The second argument is primarily a theological one. If Jesus were some super hero messiah, he would not have been "one of us", he would not have been able to "sympathize with our weaknesses" as we are told in Hebrews 4:15. More importantly, if Jesus had not been fully human, it is hard to see how his death could have been an effective offering or 'propitiation' for our sin. Physical death would have held no fear or pain for such a super hero messiah - and the display of the cross would have been just a carnival sideshow performance. Jesus was not pretending to be in agony and anguish on the cross... he was in agony and anguish.

What we are saying then, is that Jesus' was fully human. Of course, he was also fully God - but his human-ness was not compromised by his God-ness. He set aside his supernatural abilities as God when he became human. Any supernatural power we see expressed by Jesus should be understood as the power of the Holy Spirit working through him as a human being - in the same way it can work through us. The only difference between us and Jesus - that is, in our mutual human-ness - is that Jesus was born without a sin nature by virture of his virgin birth. In that way he may have been more "transparent" to the power of the Holy Spirit working through him.

If you can handle all of that, then we're in good shape to move to discussion regarding Jesus' usage of the word 'reward'. What's interesting here is that Jesus' usage of the word 'reward' ends around the middle of each of the gospels (except in John, where it's not used at all). In Matthew's gospel, it appears right after the declaration of the beginning of Jesus' teaching about his death and resurrection (Mt 16:21). In Mark and Luke, it appears before both of the parallel declarations (Mk 8:31, Lk 9:22) of this apparently new teaching.

The fact that all discussion regarding the 'rewards-based' mentality ends at precisely the time Jesus realizes and/or starts teaching about this "new" (and rather un-messiah-like) plan - seems rather conspicuous. It is as though Jesus himself stops teaching about rewards because the complete plan is fully dawning on him in his human mind. Let me also add, as further evidence, that the parable of the Laborers in the Vineyard referenced above also follows shortly after this pivot point in Jesus messianic message. I think an obvious conclusion would be that as the message becomes clear to Jesus, his teaching changes to more accurately reflect that message.

Perhaps in the beginning Jesus' message was based on an understanding of genuine heart change toward God reflected in obedience, though he apparently had some consciousness of his death prior to this point (Lk 5:35). At this point, however, I believe he realizes with clarity his more complete purpose is to fulfill the law, turning it on itself and overthrowing death itself by his own death and resurrection. So the focus of his message and ministry changes accordingly. The discussion on individual rewards ends as Jesus earns the reward for all humanity, to be received simply by trusting in him.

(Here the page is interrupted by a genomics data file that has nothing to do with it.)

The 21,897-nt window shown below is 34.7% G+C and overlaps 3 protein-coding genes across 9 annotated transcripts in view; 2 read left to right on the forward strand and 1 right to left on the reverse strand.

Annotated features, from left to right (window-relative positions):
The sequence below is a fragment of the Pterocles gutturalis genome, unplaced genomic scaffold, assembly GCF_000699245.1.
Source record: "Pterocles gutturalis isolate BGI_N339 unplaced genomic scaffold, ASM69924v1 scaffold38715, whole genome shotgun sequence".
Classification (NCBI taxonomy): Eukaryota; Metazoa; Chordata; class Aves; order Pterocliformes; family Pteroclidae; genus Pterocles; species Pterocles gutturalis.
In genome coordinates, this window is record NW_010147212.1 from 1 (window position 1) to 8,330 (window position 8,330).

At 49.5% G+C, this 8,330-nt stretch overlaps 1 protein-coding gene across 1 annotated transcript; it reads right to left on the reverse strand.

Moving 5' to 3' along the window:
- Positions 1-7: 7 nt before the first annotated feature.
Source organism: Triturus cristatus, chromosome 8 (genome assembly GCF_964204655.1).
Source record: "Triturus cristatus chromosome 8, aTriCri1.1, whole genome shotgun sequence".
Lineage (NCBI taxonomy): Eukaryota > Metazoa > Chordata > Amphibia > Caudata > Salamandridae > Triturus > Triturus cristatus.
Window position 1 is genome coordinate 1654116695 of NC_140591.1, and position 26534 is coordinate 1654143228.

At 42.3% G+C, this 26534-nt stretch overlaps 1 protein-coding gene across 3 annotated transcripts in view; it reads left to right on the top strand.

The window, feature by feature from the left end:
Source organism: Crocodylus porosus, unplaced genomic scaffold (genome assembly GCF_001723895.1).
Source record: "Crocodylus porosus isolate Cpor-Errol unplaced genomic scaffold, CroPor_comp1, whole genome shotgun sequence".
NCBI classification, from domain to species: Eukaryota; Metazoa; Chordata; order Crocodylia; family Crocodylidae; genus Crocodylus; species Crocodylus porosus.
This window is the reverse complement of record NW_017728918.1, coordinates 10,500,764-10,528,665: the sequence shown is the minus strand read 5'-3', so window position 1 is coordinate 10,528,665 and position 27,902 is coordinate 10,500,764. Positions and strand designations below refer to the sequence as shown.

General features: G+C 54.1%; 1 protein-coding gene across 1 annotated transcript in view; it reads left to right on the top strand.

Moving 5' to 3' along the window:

Thursday, September 11, 2008

Breathing life...

...then the LORD God formed the man of dust from the ground and breathed into his nostrils the breath of life, and the man became a living creature.

I've always been fascinated by the creation story of Genesis. I'm not sure what it is, but I love reading about and considering the origin of the world. When I think of God creating - out of nothing - everything I see (and don't see) around me... I feel absolute awe at the world and the God who created it. It's a beautiful thing.

Moreover, I find the story of God's creation of Adam particularly interesting because it carries with it a weight and importance beyond that of most portions of scripture. It displays an intimacy with the creator of the heavens as He births the first man out of - oddly enough - dust. Still more beautiful is the description of how God animates this marionette of earth (which is what 'Adam' [adamah] means, "earth/dirt"). He breathes His life into him. This isn't a Polaroid snapshot photo of a child creating figures out of Lego blocks, it is a master painting of the intimacy and communion between man and God Himself. God didn't push a button to make man go. He didn't wind him up or insert batteries. He imparted himself into man in an act that transcends the intimacy even of sexuality. We are, quite literally, his very breath - the emanation of a portion of his essence.

This should tell us something about ourselves. We are not a cosmic accident. We are not the product of a deistic God who simply pressed the "Enter" key and now watches disinterestedly as the chaos ensues. We are his children. We are living brush strokes on the canvas of the heart of God. We are loved. We are of value to Him, because He has expressed himself (literally) through us.

That alone - if you truly understand and believe it - will make your heart sing, will make you want to dive headlong into the mystery of His love. But wait... there's more.